Electric Vehicle Owners Drive Half the Miles Other Drivers: Study

Illustration for the article titled Electric Vehicle Owners Drive Half the Miles Other Drivers: Study

Photo: Brendon thorne (fake images)

Electric Vehicle Owners Don’t Drive As Much As Other Car Owners, A New study from the University of Chicago, the University of California, Davis and UC Berkeley. In fact, the average electric vehicle owner has not met the expected metrics. anywhere along the highway, both in terms of mileage and in terms of things like home energy use.

I’m going to explain some of the great findings to you here, but the first thing to notice is that this study do not been peer reviewed. That basically just means that several other researchers haven’t reviewed the findings to confirm them, but they don’t immediately rule them out. We will probably see changes in the future.

Now to the products!

The National Bureau of Economic Research (NBER) conducted this study, not based on odometers or personal reports, but on calculations looking at the increase in domestic energy use for homes with electric vehicles in California. It was a way of regulating information, as most EV manufacturers do not want to share mileage information and drivers cannot always be relied on to provide accurate information.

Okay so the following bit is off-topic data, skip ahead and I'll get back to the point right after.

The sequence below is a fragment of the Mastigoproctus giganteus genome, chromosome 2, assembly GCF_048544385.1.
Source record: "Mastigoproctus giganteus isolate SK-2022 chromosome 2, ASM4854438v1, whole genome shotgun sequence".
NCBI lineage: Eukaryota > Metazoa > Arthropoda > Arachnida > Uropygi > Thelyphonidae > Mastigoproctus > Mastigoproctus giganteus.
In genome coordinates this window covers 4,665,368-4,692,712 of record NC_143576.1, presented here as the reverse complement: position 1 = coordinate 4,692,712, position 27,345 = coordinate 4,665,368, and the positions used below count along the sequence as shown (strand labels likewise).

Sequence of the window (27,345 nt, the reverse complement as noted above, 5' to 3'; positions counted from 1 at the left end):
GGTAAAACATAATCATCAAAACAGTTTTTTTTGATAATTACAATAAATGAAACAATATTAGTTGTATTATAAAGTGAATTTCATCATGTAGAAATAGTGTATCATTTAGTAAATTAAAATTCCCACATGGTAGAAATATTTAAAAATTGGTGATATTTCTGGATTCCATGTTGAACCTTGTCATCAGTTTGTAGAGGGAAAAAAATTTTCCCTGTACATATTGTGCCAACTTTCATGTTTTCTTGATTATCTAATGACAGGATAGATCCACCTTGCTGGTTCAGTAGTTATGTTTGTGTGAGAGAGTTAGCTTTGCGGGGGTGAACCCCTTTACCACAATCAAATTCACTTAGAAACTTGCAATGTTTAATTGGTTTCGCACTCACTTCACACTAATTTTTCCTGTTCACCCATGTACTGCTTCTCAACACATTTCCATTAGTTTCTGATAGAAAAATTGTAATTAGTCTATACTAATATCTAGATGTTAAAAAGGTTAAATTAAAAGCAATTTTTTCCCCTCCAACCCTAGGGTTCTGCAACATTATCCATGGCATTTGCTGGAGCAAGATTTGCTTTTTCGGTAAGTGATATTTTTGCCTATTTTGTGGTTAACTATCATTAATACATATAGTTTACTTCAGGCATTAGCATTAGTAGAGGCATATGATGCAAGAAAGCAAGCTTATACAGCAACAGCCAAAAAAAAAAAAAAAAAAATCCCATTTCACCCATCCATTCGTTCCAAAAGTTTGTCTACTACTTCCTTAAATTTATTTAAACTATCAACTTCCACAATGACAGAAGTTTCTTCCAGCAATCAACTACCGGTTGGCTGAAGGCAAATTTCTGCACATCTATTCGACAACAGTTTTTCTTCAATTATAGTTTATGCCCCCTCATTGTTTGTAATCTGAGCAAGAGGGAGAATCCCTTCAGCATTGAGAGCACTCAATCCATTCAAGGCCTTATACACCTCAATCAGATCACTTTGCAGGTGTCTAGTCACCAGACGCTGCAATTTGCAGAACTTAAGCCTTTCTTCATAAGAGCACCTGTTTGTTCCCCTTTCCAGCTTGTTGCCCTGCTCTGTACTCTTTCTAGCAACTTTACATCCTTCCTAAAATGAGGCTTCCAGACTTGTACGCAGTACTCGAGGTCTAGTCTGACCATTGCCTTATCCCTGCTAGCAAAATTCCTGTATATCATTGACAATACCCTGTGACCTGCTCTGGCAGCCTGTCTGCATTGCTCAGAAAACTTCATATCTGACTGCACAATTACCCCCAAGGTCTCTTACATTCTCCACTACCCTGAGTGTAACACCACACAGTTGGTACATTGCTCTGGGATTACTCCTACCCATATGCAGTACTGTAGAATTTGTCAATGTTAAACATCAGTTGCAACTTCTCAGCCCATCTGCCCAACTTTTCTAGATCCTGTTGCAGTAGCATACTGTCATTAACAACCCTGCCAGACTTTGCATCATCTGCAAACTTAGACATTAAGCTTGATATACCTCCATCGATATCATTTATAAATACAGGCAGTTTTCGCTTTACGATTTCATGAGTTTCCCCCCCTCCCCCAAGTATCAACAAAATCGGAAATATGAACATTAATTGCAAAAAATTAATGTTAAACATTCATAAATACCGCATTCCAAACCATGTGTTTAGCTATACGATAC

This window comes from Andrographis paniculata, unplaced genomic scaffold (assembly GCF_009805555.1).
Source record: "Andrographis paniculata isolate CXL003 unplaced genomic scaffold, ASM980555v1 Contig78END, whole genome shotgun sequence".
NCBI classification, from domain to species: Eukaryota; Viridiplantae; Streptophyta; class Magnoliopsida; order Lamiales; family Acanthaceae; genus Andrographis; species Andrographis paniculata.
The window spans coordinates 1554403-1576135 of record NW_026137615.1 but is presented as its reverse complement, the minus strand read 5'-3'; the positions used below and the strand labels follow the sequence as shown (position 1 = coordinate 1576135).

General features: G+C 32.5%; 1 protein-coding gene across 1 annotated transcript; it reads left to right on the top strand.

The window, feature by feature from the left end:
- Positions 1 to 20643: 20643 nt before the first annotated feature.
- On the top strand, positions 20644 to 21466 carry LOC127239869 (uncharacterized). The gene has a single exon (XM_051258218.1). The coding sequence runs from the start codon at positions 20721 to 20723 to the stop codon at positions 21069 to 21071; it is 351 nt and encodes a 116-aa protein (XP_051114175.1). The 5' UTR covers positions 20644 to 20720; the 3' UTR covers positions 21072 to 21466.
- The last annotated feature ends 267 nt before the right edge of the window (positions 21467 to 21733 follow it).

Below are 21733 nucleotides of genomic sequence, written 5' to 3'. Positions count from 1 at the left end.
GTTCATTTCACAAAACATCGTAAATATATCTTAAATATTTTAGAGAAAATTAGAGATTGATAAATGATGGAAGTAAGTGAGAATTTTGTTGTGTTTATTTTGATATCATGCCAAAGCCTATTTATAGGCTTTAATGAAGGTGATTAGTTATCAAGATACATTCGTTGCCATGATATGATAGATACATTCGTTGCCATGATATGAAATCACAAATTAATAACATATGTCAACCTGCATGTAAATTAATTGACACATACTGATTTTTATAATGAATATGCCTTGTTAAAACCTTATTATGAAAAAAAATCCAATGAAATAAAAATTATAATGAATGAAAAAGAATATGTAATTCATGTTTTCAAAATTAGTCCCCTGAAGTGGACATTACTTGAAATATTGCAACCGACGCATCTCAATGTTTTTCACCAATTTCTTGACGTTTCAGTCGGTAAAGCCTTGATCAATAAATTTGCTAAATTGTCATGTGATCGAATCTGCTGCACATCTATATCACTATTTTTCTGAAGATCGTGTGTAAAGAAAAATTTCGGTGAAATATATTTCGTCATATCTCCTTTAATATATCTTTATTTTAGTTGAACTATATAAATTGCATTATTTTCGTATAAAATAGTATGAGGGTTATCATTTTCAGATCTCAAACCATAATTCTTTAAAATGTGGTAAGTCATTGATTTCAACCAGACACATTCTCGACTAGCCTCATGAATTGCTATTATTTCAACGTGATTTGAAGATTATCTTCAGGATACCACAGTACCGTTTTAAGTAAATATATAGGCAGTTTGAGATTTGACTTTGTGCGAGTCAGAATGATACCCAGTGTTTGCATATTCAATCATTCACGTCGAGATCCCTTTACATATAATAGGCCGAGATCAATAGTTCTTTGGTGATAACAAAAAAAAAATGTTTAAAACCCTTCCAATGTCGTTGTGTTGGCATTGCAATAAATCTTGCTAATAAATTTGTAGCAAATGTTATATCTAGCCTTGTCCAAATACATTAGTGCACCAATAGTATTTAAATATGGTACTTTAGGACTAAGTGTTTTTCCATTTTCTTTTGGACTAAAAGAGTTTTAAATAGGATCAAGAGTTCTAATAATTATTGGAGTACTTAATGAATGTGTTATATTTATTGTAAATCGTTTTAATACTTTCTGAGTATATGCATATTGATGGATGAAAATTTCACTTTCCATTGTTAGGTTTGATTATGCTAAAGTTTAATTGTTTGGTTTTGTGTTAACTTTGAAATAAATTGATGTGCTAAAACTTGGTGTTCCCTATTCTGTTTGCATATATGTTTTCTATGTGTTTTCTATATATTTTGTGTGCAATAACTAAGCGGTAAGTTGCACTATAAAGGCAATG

Instead, the researchers looked at a sample of residential electricity meters in California and compared the meter readings to electric vehicle registration records. Of 362,945 households analyzed, 57,290 housed electric vehicles. The purpose was to look at how much additional electricity was used to charge the electric vehicles, from which the researchers extrapolated how many miles these EV owners drove. They were able to do this using information from the California Air Resources Board that estimates that 85 percent of electric vehicle charging occurs in the home.

The bottom line is that “electric vehicles travel 5,300 miles per year, less than half the average for the US fleet.”

Of course, we don’t get all the data here. Electric vehicle owners may charge more often outside the home than inside. The researchers were working with a fairly small sample size and were using data from 2014-2017, when there were fewer electric vehicles on the road than there are now. It is quite possible that things are drastically different now.

The study was published to encourage discussion and further study; it is a starting point rather than conclusive research, designed to raise “important questions about the potential for technology to replace the vast majority of trips that currently use gasoline.


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